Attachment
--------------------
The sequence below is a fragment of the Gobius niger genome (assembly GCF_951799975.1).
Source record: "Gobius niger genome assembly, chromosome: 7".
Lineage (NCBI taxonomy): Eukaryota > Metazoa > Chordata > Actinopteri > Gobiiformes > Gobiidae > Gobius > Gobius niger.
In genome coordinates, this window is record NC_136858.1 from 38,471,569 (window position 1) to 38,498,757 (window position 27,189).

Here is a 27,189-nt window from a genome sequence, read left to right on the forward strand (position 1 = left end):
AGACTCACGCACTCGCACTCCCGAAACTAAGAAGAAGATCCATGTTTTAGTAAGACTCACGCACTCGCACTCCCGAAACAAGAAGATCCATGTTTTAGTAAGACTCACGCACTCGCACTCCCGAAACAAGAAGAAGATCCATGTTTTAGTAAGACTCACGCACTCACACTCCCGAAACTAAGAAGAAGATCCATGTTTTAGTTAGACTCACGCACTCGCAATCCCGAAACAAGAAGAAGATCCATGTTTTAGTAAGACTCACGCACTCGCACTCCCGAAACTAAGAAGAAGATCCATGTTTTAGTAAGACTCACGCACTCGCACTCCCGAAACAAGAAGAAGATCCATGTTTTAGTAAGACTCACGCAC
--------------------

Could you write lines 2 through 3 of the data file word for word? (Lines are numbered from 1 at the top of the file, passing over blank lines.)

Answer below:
Source record: "Gobius niger genome assembly, chromosome: 7".
Lineage (NCBI taxonomy): Eukaryota > Metazoa > Chordata > Actinopteri > Gobiiformes > Gobiidae > Gobius > Gobius niger.